Fast becoming a tradition, Coffee with a Cop presented once more a prime opportunity for Imperial County to get to know the men and women behind the badge on August 21.
School Resource Officer Ana Amaya at Coffee with a Cop in Brawley, August 21.
Photo Credit: William Roller
Brownies Dinner offered their venue for co-hosts, Brawley Police Department and Area Agency on Aging to network with local residents who had the chance to better acquaint themselves with law enforcement officials.
Recently hired Chief of Police Robert Sawyer remarked on the abundance of camaraderie among Brawley citizens. Sawyer's first day on the job was June 25 when he succeeded interim Police Chief Kelly Brown who had taken over for former Police Chief Michael Crankshaw upon his retirement in May 2017.
"Brawley is very opening and welcoming and made the transition easy," said Sawyer. "We have great business leaders such as Brownies' management who welcomed the police department as community partners.
Sedalia Sanders, Charr AAA Advisory Council and City Council Member Sam Couchman at Coffee with a Cop in Brawley.
I'm very pleased to be a part of this police department and know there’s strong support from the city council."
Co-host Rosie Blankenship, Imperial County Public Administrator and AAA director was thankful for the opportunity to serve as a liaison between seniors and police department personnel.
"We want residents to connect with the individuals of the police department in case they have a loved one who may have Alzheimer's (disease) and who are prone to wander so then they know who to contact," she said.
Brawley Mayor George Nava noted the city's first responders could always use more resources and the city is still submitting bids for federal grants yet funding submittals can be competitive.
Cmdr. Brett Houser with Rosie Blankenship, Imperial County AAA director at Coffee with a Cop.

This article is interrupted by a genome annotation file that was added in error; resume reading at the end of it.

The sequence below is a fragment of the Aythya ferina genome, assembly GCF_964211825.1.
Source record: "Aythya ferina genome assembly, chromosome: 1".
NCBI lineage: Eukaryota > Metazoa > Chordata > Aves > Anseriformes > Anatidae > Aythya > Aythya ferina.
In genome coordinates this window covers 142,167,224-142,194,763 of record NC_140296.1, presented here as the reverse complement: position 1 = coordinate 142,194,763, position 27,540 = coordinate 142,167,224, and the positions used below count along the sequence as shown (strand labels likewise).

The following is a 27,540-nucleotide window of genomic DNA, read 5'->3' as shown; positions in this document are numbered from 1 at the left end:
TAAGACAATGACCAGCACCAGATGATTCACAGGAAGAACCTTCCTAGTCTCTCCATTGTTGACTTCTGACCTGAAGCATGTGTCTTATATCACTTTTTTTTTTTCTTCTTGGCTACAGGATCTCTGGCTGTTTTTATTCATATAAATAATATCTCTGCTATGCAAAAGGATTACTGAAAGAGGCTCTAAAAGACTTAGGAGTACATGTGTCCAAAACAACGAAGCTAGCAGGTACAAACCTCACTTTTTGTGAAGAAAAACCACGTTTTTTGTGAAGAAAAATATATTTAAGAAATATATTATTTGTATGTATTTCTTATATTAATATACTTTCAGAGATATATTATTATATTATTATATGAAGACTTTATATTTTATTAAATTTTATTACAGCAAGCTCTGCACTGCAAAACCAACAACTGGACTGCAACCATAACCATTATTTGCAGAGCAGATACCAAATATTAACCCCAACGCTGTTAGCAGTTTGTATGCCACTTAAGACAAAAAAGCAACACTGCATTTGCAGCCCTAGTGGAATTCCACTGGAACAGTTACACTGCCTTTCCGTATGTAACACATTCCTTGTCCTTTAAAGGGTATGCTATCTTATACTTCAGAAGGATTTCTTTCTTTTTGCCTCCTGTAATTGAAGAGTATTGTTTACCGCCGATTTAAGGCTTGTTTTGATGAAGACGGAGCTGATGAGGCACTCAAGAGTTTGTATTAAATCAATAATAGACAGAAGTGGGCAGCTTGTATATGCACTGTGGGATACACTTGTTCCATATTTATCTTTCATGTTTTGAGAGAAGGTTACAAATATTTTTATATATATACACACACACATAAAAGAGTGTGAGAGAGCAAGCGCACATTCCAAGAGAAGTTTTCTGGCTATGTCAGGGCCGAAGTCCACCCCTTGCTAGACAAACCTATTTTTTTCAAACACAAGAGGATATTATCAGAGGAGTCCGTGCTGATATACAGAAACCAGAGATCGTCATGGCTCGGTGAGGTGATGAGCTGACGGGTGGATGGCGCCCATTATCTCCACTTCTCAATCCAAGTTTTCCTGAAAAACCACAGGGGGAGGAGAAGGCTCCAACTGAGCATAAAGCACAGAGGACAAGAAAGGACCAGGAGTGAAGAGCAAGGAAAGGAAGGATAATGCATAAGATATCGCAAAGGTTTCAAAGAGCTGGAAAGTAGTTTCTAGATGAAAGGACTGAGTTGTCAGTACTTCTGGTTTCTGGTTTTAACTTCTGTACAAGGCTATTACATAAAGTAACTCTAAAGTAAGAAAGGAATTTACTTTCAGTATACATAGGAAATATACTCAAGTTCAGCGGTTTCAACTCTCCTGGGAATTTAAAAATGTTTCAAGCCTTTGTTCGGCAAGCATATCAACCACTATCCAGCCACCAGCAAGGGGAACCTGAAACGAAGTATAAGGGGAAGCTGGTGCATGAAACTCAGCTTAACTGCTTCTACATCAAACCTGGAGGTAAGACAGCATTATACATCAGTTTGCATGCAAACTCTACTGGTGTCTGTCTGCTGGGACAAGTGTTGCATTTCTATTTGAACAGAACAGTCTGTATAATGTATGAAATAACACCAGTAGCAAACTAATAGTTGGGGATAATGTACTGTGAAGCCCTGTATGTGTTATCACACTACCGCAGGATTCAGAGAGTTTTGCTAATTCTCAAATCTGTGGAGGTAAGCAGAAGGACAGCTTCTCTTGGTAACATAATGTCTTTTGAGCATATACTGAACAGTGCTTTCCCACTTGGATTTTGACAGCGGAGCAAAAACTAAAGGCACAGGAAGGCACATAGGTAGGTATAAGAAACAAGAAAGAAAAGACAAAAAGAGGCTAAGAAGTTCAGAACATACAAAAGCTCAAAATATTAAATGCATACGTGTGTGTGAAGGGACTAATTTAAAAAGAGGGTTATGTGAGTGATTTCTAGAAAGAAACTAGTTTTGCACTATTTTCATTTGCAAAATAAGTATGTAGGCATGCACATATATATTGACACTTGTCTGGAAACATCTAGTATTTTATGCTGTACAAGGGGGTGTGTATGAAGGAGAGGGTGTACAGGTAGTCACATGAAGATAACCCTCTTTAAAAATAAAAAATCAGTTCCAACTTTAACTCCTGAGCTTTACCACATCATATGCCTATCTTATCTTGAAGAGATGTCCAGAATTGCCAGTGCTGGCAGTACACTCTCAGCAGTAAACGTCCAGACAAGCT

"It's important the community engages with the police so they feel comfortable approaching law enforcement," said Nava. "Our new police chief brings a wealth of experience and confident leadership. Brawley is glad to welcome him aboard."
Added Council Member Sam Couchman, it is not just a matter of crime but police serve in a variety of capacities, medical emergencies as well as assisting at events such as the Farmer's Markets and Cattle Call.
"People stop me in the street and make positive comments about their interaction with our police department," said Couchman. "You don't necessarily always see them but you know you can always count on the Brawley Police Department."
Brawley Police Commander Brett Houser also touted the value of community policing as more neighborhood watches are forming.
Chief of Police Robert Sawyer speaking to those in attendance at the Coffee with a Cop in Brawley, August 21.
"The cool part is they are using tech tools to enhance neighborhood watches through Facebook groups tracking suspicious activity," said Houser. "This is an opportunity to build community connections. The challenge is, how does the Brawley Police Department best assist these efforts to support community building initiatives? But we are brainstorming a successful model."
And the police contribute in other aspects. School Resource Officer Ana Amaya remarked part of her job is
to intervene before teen issues become problems by meeting with teachers and counselors to mediate to avoid
any sort of confrontations.
"I'll also help out with home issues and try to figure out a way to resolve problems that can manifest itself at school," said Amaya. "We'll make referrals to the Family Resources Center, who can help out with housing, utility bills and even parenting classes. Yesterday was the first day of school (Brawley Union High School) and kids are still trying to figure things out. But I think it'll be a good year."